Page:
Man of Honor: The Story of Carl Brashear
Born into a sharecropping family in 1931, Carl Brashear rose from little to become the first African American Master Diver and first amputee diver in the U.S. Navy.
Brashear’s path to success was difficult and unlikely given the many obstacles that barred his way. With determination and persistence, he overcame those challenges to fulfill his dream of becoming the first African American Master Diver. Today, almost 15 years after his death, Carl Brashear is a household name following the popular success of “Men of Honor,” a 2000 Hollywood movie based on his life. For many, he has come to represent the power of perseverance and resilience.
This exhibit follows Master Diver Brashear’s journey from a young African American teenager in segregated America, to a highly successful Master Diver and master chief in the United States Navy, to the legacy he created in life that now continues beyond his death.
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Childhood on the Farm
Carl Maxie Brashear was born on January 19, 1931, in Tonieville, Kentucky, to parents McDonald and Gonzella Brashear. At just six weeks old, he moved with his family to a farm outside the town of Sonora, where his father worked as a sharecropper. He lived there until age 17, assisting his father with chores like milking cows and chopping wood.
The large family, which included eight children after a sister died in infancy, cultivated close bonds during their years on the farm. Although poor, “we didn’t know much about it. We thought that was a good way to live,” Brashear later reminisced. They enjoyed plenty of food grown on the farm, and “we had a lot of love in our family, a lot of togetherness.”
In his off time, Carl sought out “exciting, daring things” like riding a motorcycle at age 13 or skipping church to go swimming. This love of adventure would continue throughout his lifetime.
A Segregated Education
From first to eighth grade, Carl attended a segregated, one-room schoolhouse “with broken-out windows and hand-me down books.” His experience mirrored that of his parents, whose educational opportunities had ended at ninth grade (Gonzella) and third grade (McDonald).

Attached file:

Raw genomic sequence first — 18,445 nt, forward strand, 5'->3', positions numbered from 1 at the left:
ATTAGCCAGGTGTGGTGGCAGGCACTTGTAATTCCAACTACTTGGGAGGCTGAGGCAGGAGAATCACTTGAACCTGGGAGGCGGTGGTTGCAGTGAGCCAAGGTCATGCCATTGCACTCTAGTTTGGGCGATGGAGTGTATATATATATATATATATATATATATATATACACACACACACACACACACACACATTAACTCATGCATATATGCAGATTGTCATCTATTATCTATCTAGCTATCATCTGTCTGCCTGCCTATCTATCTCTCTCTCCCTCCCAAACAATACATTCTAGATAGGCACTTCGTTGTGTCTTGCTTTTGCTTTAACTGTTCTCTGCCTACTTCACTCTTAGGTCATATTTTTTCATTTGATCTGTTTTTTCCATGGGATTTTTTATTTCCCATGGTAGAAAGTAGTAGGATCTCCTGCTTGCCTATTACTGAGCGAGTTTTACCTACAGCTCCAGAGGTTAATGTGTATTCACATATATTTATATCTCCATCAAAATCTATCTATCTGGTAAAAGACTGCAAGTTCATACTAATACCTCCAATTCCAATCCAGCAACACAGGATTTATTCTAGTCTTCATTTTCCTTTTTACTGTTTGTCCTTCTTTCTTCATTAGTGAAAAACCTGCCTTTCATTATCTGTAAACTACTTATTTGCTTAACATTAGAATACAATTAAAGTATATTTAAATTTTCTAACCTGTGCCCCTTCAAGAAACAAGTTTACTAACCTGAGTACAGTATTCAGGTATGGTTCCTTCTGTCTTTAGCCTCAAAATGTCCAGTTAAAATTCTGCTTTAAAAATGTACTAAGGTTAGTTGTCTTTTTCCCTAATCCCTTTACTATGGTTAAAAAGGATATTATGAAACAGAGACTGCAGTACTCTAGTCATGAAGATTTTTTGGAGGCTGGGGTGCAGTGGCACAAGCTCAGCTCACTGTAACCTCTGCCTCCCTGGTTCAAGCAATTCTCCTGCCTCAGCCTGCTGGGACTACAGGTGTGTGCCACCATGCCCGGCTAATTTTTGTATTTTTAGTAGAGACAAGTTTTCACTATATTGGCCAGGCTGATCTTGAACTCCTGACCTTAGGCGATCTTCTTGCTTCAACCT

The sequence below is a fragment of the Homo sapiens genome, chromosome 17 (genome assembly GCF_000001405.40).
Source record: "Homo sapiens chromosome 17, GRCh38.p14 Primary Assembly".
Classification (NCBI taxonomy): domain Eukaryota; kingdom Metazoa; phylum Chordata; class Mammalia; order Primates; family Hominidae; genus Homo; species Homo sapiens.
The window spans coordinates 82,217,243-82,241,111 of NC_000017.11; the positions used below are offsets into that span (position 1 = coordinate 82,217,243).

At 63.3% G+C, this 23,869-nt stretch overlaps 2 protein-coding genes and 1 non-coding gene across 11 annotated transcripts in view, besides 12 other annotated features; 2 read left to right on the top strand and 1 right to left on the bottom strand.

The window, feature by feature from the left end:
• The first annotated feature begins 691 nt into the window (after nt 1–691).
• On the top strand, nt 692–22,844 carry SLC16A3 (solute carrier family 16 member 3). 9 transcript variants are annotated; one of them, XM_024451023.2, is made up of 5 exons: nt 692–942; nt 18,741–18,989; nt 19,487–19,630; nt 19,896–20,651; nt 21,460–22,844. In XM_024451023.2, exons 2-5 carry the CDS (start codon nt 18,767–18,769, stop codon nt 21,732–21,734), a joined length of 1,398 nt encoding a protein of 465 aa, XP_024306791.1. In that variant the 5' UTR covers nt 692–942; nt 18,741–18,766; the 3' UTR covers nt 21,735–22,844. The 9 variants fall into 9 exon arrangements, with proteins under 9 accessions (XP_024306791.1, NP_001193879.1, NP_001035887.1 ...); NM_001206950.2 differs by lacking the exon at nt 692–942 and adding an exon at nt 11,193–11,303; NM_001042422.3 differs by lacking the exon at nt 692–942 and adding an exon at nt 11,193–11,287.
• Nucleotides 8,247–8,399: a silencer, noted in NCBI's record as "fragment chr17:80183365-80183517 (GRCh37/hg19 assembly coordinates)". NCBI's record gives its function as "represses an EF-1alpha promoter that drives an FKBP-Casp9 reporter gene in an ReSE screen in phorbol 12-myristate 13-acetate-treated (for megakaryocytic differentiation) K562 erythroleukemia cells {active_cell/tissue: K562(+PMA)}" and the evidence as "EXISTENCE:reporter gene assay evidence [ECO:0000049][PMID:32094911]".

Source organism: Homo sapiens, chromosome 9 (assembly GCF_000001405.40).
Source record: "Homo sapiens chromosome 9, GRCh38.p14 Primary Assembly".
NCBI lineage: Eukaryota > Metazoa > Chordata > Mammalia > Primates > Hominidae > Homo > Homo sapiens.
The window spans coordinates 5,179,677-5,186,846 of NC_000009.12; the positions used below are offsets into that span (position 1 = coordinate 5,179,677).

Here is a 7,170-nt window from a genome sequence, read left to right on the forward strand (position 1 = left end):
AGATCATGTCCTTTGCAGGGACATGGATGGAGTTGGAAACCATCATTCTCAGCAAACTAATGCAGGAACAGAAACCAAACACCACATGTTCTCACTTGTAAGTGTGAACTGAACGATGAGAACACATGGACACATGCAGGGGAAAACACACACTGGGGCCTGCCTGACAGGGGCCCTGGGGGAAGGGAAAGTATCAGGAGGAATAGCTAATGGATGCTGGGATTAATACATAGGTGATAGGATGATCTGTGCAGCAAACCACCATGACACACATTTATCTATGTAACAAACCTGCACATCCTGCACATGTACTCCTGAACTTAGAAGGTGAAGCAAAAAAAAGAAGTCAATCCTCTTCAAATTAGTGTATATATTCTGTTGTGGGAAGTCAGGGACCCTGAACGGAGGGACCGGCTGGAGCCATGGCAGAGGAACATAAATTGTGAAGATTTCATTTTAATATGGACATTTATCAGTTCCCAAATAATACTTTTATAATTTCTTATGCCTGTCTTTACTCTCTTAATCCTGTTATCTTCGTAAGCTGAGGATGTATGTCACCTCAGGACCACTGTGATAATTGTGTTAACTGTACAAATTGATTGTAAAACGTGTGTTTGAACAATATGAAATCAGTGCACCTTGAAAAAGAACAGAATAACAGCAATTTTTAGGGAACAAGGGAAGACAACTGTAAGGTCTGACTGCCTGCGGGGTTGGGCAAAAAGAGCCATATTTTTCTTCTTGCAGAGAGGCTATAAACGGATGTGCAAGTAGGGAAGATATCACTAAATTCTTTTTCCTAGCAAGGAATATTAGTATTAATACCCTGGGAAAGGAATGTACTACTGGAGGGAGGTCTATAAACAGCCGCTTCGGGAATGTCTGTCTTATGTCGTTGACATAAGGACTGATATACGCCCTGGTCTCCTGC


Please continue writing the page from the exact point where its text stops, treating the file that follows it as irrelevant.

The school for African American students was located three miles away in Sonora. Carl woke before dawn to carry out his chores before walking to school each day. At home, his mother supplemented his classwork by teaching extra math and dispensing reading assignments from magazines and newspapers.
While a good student, Carl disliked school. He felt he didn’t need an education. After finishing eighth grade, he declined to enroll in high school.
“When I was about five or six years old, when we would be walking to school in the sleet and the mud and snow, the white kids would be riding the bus. That’s when I realized what was going on….that there was prejudice.”
Joining the Navy
By age 14, Carl decided to follow in the footsteps of his brother-in-law, who served as a solider in the U.S. Army. He tried to enlist in 1948 when he turned 17, but he failed the Army entrance exam after becoming rattled by abrasive treatment from the test’s proctors.
On the way home from the disheartening experience, Brashear passed a Navy recruiting office and stopped in. The recruiter he met spoke so glowingly of the Navy — and so kindly to Carl, in sharp contrast to his interaction with the Army proctors — that Brashear chose to join the Navy instead.
From February to May 1948, Brashear attended basic training at Naval Training Center Great Lakes. Brashear served in an integrated company and felt he was treated equally during these months at boot camp.
Service as a Steward
Between the 1890s and the 1950s, the Navy alternated between barring African American Sailors from service and segregating them in positions as messmen, stewards, and cooks. President Harry S. Truman’s executive order officially integrating the U.S. Armed Forces — issued in July 1948 — came two months too late for Carl Brashear, who completed boot camp and began service that May.
Brashear served for one year as a steward, during a two-year assignment at Experimental Squadron One in Key West, Florida. He engineered his exit from the steward branch by befriending and impressing Chief Guy Johnson, who arranged for Brashear to transfer ratings to boatswain’s mate. In his new rating and role, Brashear worked as a “beachmaster” launching and recovering seaplanes from the beach.
By the time Brashear finished his tour at Squadron VX-1 in June 1950, he had advanced to third-class boatswain’s mate.
“I learned how to get along with people, how to respect other people, and to do my job without somebody coming around watching me quite a bit. I developed an attitude that, ‘I’m as smart as you are, and all I have to know is what you want me to do, and just let me do it.’ I didn’t have that type of attitude in the steward branch, because I didn’t think I should be shining shoes and waiting on officers.”